Maps That Bring Issues & Places to Life

    by Paul Lamb
    April 6, 2008

    In a recent seminar I helped to facilitate, health organizations and online mapping experts came together to discuss how mapping could be used to address health disparities in California and the U.S.

    Some current examples of useful online mapping tools in the health arena include:

    Healthy City: Gathers census and other locally relevant data in Los Angeles and overlays that information on maps to provide insight on health, education, and social issues.
    Health Map: Tracks global outbreaks and provides up-to-date information on diseases via a mapping tool
    Whoissick: A user-generated site that allows anyone who has the flu, etc. to input their health status on a map which tracks national sickness trends in real time.


    And there are some really interesting visualization tools which graphically represent information in new and interesting ways. Many Eyes allows users to post, rate and re-use various data sets leading to some excellent information mashups, graphs, and visually appealing maps. The site Gapfinder, by Hans Rosling, offers perhaps the best visual representation and graphing sites you will see out there.

    Online mapping is also becoming more common in the news world. One of the best examples I have seen to date is Not Just A Number#. This is an award-winning online map done by a reporter at the Oakland Tribune who overlayed the pictures and stories of murder victims in East Oakland, and created a discussion forum around related neighborhood issues. The project was an attempt to highlight the human side of the incredibly high homicide rate in East Oakland. Numerous mapping tools are also being incorporated into neighborhood news and information sites like EveryBlock and Oakland Crimespotting.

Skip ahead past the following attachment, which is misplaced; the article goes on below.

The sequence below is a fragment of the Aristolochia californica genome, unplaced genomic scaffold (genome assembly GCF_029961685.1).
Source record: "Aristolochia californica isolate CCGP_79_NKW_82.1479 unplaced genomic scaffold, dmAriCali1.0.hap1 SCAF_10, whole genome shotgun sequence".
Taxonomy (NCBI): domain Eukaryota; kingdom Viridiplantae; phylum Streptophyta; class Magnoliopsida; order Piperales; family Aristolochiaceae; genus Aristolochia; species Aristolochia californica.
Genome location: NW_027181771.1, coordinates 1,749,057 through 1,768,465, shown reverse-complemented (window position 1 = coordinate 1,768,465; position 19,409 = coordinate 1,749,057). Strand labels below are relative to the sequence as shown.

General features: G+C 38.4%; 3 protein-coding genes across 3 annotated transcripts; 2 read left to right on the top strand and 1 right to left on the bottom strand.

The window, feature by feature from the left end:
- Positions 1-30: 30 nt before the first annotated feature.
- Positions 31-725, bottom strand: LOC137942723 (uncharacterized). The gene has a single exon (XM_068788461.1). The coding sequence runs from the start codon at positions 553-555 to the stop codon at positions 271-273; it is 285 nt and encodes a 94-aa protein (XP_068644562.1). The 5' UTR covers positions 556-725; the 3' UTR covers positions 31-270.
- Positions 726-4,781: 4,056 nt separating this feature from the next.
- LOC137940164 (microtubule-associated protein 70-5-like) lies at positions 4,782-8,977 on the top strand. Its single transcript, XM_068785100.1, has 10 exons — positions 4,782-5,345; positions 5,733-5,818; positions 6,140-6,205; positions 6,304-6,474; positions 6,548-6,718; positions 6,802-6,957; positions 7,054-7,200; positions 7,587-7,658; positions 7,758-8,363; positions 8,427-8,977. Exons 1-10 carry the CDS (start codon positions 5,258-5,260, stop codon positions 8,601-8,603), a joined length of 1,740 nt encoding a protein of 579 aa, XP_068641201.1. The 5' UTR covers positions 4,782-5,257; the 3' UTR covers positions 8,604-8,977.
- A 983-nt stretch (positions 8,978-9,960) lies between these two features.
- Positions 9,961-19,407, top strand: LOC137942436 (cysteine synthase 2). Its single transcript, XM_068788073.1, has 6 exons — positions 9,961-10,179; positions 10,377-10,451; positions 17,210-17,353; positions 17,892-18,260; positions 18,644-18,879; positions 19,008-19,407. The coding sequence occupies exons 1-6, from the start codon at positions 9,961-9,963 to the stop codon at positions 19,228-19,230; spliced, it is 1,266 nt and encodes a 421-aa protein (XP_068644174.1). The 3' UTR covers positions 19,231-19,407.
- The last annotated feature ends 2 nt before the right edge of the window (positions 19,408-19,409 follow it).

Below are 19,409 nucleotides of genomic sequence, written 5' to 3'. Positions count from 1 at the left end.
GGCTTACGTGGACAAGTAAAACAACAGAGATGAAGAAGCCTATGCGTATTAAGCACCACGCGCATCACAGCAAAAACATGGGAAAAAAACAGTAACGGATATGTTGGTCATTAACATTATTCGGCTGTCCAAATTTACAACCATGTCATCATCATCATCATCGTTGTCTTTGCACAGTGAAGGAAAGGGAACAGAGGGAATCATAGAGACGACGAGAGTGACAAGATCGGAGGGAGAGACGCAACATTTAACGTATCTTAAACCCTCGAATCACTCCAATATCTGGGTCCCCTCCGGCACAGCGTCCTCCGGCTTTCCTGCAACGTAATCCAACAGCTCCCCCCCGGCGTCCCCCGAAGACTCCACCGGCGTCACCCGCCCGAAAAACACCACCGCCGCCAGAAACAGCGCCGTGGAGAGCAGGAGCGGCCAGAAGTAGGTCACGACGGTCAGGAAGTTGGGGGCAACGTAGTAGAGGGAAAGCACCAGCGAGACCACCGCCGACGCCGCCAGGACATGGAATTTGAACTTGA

IMHO, the next phase of online mapping will include the integration of mobile devices and the real time collection and presentation of information. One example is the AirBud device, which allows for instantaneous air quality monitoring via a cell phone attached to a small sensor device. While not currently being done, this is the type of information that can they be quickly uploaded and shared on a map to tell a story or highlight an issue.


    As my colleague Leslie Rule points out Nokia and the iPhone are already making a push in this direction relative to GPS and non-GPS enabled real time reporting. Speaking of the iPhone, another interesting development is the so-called Geopedia which makes locally relevant information on Wikipedia easily searchable and available on your iPhone. Going back to Mark Glaser’s recent question about local advertising for community news, I see this as an obvious up and coming opportunity.

    But back to mapping…the latest craze in location-specific social networking, as exemplified by such tools like myloki.com are bringing mapping and localization all together. Myloki allows the user to pinpoint his/her exact, real-time location on an online map based on wifi signals from a phone or laptop. That information is then made available to anyone invited to access the users personal location map on the Web. Another personal mapping tool to keep an eye on keep an eye on is Plazes, which helps the user to organize activities around a particular, real-time location.

    Finally, for some really interesting 3D mapping that allows you to “fly” around your city, check out Earthmine and UpNext.

    Mapping is no longer just to help you find your way from one place to another. It has become a tool to bring places, and people and issues relevant to those places, to life.

    Tagged: everyblock gps maps mobile plazes social networking visualization
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